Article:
Dean Keith Simonton, a psychology professor at the University of California, has published a comment piece in the journal Nature, where he makes a rather shocking and disturbing claim: mankind will never produce a genius like Newton, Einstein or Darwin. He claims that this will happen because we’ve already discovered all the most basic ideas that describe how the natural world works, and any new work will only slightly tweak our current knowledge.
Well now, that’s a claim – and you can be sure reactions will pop, both from in and out of the science world. After all, geniuses have been driving our society forward for hundreds of years, giving us an entirely new perspective on how things work; without them, how will we be able to make the necessary leaps ? Also, claiming that we have basically figured out how the world works… then where’s our unified theory of physics? What are memories? Is there non-carbon life based out there? What is dark energy, dark matter? These are all fundamental question we are nowhere near answering – and you can bet that many more fundamental questions (of which we can’t even think of yet) are unanswered.
Simonton has been studying geniuses and their contributions to science for more than 30 years and has even written books on them. He also claims that the way science is encourage to work nowadays, in teams instead of encouraging lonely but true insight, only adds to the problem; the past decades only offer proof in this area. He explains that after Einstein, the world has practically been devoid of such personalities.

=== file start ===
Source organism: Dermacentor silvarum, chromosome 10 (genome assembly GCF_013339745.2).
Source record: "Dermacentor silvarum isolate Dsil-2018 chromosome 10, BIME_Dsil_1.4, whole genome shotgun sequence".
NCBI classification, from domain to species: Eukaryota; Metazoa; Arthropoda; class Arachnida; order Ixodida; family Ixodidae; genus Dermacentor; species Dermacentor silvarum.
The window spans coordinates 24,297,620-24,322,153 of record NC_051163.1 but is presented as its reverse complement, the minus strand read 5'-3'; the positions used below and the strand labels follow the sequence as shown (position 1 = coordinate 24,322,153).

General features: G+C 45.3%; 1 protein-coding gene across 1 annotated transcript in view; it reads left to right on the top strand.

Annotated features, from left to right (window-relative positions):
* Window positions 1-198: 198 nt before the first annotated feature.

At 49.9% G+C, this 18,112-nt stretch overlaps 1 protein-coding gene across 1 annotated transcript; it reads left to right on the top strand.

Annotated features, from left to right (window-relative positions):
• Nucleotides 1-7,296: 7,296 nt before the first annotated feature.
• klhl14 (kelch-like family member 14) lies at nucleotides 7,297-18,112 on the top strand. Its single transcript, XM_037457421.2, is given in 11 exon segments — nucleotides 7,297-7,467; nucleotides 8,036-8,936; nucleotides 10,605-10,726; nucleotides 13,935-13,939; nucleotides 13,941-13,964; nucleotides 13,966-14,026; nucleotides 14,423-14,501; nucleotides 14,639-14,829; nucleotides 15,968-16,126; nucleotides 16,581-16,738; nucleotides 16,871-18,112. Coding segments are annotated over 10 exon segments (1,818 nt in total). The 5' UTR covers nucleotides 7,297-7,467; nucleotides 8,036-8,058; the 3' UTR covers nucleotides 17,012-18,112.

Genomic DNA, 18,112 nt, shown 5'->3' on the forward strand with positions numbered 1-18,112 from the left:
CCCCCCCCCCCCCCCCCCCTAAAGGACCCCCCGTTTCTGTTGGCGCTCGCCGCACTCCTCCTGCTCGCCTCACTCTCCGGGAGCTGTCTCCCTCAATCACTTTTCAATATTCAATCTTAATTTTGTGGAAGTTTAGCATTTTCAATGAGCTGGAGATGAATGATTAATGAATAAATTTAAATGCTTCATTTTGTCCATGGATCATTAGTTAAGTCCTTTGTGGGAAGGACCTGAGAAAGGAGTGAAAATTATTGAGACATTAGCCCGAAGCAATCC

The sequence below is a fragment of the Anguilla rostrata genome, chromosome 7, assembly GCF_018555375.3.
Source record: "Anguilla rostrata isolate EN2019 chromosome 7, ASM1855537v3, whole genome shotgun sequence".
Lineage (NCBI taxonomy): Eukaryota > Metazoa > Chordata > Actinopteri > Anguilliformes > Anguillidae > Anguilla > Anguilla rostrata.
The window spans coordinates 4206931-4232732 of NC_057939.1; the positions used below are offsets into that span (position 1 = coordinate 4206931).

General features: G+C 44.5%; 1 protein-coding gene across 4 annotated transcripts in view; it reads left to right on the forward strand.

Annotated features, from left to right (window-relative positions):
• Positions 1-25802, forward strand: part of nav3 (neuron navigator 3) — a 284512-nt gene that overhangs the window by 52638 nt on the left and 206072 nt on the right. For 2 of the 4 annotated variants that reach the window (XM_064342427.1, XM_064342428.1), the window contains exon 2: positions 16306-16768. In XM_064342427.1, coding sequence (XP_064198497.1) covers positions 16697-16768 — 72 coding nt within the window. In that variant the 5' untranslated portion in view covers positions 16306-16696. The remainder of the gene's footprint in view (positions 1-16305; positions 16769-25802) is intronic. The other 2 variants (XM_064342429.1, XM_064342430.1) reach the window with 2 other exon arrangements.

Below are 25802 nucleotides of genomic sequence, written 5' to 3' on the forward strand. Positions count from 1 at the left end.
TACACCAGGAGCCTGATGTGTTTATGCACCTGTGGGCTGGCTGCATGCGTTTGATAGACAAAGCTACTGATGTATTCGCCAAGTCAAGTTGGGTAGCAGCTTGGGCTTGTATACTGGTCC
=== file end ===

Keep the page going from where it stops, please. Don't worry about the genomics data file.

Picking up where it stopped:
Ultimately, Dean Keith Simonton fears that surprising originality in the natural sciences is a thing of the past, as vast teams finesse knowledge rather than create disciplines. Now, as far as I understand things, this is not something you can definitely prove or disprove, so we’re just making educated assumptions; highly educated assumptions in the case of Simonton, but still, asumptions. Come to think of it, you could have written the same study 40 years after Newton, or after Aristotle. What bugs me the most is the underlying idea that we cannot fundamentally change our view of the Universe – for me, this is nothing less than arrogance. We must not forget that we are just scratching the surface of universal knowledge, just taking baby steps towards universal knowledge; no matter how laudable and utterly fantastic our scientific discoveries are, we should always remember to put things into perspective.
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